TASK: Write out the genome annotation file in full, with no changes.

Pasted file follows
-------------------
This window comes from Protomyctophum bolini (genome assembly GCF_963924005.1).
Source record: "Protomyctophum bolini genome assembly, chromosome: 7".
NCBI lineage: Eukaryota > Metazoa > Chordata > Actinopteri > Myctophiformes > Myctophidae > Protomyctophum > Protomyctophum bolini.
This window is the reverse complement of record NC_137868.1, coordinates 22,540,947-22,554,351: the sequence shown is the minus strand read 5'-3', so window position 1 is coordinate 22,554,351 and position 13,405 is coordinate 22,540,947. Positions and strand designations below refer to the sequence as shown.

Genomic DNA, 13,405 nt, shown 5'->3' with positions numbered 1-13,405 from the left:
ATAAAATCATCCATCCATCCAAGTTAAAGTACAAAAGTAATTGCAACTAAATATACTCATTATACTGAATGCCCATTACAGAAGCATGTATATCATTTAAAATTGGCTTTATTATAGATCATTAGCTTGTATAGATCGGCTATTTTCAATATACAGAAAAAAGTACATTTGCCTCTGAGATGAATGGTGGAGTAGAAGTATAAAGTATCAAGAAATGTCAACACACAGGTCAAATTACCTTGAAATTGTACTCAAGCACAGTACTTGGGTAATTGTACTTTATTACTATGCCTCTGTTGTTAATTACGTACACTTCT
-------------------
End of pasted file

This window comes from Protomyctophum bolini (genome assembly GCF_963924005.1).
Source record: "Protomyctophum bolini genome assembly, chromosome: 7".
NCBI lineage: Eukaryota > Metazoa > Chordata > Actinopteri > Myctophiformes > Myctophidae > Protomyctophum > Protomyctophum bolini.
This window is the reverse complement of record NC_137868.1, coordinates 22,540,947-22,554,351: the sequence shown is the minus strand read 5'-3', so window position 1 is coordinate 22,554,351 and position 13,405 is coordinate 22,540,947. Positions and strand designations below refer to the sequence as shown.

Genomic DNA, 13,405 nt, shown 5'->3' with positions numbered 1-13,405 from the left:
ATAAAATCATCCATCCATCCAAGTTAAAGTACAAAAGTAATTGCAACTAAATATACTCATTATACTGAATGCCCATTACAGAAGCATGTATATCATTTAAAATTGGCTTTATTATAGATCATTAGCTTGTATAGATCGGCTATTTTCAATATACAGAAAAAAGTACATTTGCCTCTGAGATGAATGGTGGAGTAGAAGTATAAAGTATCAAGAAATGTCAACACACAGGTCAAATTACCTTGAAATTGTACTCAAGCACAGTACTTGGGTAATTGTACTTTATTACTATGCCTCTGTTGTTAATTACGTACACTTCT